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Designing Places and Spaces for Now and in the Future: Developing a Livable St. Louis Region for all Ages – 2009

Overview

The 60+ population of the City of St. Louis and the four surrounding counties represented by the Mid-East Area Agencies on Aging is expected to comprise nearly 25 percent of the area’s total population by 2020. A workshop was conducted in St. Louis, Missouri by Partners for Livable Communities and the National Association of Area Agencies on Aging, with the assistance of MetLife Foundation, to discuss the accessibility needs for homes, buildings, and public spaces that make it possible for older adults to age in place.

Key Points

The report focuses on how to redesign communities in the St. Louis area to make them more accessible for older adults and, in turn, all community residents. In order to reduce barriers to accessibility and improve livability, communities must redesign features such as homes, roads, streets, sidewalks, and building entrances to accommodate the changing needs of older adults and ensure their safety and independence. “Most older adults want to age in place, to stay in their homes and communities—and most communities recognize that their older residents make very important contributions to local social and economic health.”

Existing initiatives in St. Louis that that foster aging in place include:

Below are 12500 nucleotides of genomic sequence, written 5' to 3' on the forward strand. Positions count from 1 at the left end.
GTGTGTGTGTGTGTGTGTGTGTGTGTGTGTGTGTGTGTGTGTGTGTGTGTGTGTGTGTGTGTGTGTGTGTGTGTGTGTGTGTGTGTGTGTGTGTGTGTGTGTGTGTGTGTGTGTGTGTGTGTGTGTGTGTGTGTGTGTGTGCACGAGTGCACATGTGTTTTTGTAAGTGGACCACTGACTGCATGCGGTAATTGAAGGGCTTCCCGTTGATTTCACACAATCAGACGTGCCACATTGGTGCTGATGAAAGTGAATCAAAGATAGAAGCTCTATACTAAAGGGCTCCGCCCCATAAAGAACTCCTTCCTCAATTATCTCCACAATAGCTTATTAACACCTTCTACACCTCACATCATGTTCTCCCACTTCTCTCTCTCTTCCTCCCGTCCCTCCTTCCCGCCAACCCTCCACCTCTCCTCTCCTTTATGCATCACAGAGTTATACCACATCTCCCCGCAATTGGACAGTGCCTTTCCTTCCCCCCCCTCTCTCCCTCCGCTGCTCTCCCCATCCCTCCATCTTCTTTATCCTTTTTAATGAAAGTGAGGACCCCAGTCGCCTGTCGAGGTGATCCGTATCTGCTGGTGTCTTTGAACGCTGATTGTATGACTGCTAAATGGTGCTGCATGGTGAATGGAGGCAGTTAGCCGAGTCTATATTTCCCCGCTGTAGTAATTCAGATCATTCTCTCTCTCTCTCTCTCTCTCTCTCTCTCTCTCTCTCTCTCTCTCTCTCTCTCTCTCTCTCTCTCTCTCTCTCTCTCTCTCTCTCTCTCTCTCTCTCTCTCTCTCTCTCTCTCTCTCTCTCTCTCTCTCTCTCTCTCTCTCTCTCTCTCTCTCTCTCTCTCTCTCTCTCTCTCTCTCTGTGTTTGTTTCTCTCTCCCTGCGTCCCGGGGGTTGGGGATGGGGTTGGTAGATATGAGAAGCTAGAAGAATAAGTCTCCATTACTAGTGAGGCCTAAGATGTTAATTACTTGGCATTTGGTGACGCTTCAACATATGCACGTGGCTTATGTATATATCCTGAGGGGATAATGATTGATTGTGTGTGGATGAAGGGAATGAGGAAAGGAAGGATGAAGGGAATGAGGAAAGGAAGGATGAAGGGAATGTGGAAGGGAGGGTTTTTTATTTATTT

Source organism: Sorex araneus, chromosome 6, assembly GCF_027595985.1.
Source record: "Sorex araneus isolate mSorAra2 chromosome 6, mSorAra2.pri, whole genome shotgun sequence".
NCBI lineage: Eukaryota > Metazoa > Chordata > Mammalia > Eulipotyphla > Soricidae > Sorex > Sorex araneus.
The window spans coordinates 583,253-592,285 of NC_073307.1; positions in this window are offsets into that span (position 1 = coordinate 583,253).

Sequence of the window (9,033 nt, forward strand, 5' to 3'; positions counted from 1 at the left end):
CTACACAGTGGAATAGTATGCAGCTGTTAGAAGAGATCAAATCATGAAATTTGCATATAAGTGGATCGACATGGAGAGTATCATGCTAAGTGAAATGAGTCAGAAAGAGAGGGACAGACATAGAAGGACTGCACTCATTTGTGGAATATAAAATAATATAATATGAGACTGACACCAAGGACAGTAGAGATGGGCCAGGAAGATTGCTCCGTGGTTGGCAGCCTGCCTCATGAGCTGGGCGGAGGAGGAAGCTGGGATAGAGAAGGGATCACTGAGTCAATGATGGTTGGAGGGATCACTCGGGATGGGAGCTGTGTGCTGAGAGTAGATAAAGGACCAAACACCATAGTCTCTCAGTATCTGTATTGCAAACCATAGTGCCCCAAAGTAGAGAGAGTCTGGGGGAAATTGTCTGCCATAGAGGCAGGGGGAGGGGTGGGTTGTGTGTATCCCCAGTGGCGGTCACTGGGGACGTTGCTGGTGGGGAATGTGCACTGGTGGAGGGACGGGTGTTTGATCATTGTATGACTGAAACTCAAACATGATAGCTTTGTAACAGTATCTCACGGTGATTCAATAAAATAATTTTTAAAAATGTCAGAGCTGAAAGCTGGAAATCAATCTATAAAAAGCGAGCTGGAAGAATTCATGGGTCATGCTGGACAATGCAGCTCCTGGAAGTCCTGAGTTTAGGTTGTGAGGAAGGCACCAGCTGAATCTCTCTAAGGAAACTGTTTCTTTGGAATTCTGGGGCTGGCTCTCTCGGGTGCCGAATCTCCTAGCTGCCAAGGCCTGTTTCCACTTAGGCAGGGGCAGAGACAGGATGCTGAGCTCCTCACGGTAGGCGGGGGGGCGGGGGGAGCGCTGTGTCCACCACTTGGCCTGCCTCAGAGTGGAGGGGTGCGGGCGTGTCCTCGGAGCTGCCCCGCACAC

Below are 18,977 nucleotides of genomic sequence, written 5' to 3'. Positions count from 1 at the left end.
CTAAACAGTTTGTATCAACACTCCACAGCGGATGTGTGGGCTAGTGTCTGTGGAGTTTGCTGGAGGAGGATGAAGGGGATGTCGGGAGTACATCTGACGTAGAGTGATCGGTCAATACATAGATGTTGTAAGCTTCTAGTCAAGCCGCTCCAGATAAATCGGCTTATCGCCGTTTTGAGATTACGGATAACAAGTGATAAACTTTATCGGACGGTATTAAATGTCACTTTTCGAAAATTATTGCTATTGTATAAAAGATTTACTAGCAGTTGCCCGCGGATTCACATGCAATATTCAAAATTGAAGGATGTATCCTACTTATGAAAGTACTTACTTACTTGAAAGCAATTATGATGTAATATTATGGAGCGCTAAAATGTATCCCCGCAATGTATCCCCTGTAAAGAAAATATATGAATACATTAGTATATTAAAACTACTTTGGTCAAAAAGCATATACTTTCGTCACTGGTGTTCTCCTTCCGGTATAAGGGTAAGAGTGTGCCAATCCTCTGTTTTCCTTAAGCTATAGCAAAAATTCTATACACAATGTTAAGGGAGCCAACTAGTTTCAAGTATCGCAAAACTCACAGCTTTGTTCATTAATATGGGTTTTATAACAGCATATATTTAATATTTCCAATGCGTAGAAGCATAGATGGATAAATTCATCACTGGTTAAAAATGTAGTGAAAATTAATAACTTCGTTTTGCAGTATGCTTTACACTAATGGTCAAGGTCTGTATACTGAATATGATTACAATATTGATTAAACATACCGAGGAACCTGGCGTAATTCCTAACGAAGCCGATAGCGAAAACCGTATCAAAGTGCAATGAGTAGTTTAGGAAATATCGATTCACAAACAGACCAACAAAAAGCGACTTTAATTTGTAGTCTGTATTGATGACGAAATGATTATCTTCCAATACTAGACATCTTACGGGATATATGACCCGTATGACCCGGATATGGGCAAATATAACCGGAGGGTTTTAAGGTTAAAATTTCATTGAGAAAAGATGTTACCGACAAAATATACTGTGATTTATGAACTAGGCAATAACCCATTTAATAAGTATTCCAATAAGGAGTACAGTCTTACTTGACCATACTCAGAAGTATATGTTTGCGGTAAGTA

1. Paraquad is a non-profit independent living facility in the City of St. Louis that works to increase the independence of older adults and those living with a disability, and to assure these people are valued and able to participate in all aspects of society. In 2008, Paraquad served more than 4,000 citizens by offering 40 services to enhance the life of those with disabilities.
  2. The St. Louis Area Agencies on Aging (AAA) provide funding for Housing Options for the Elderly (HOPE) to support development of affordable housing for seniors. The program seeks to raise awareness among seniors and assist them in making well-informed decisions regarding their own housing options.

How to Use

Planners and local officials can use this report to gain an understanding of the challenges communities are facing in St. Louis and across the country in accommodating the mobility needs of the growing older adult population. Additionally, the report highlights the importance of redesigning traditional homes, streets, and sidewalks, among other things to allow for successful aging in place for older adults.

View full report:  Designing Places and Spaces for Now and in the Future: Developing a Livable St. Louis Region for all Ages – 2009 (PDF – 7.5 MB)


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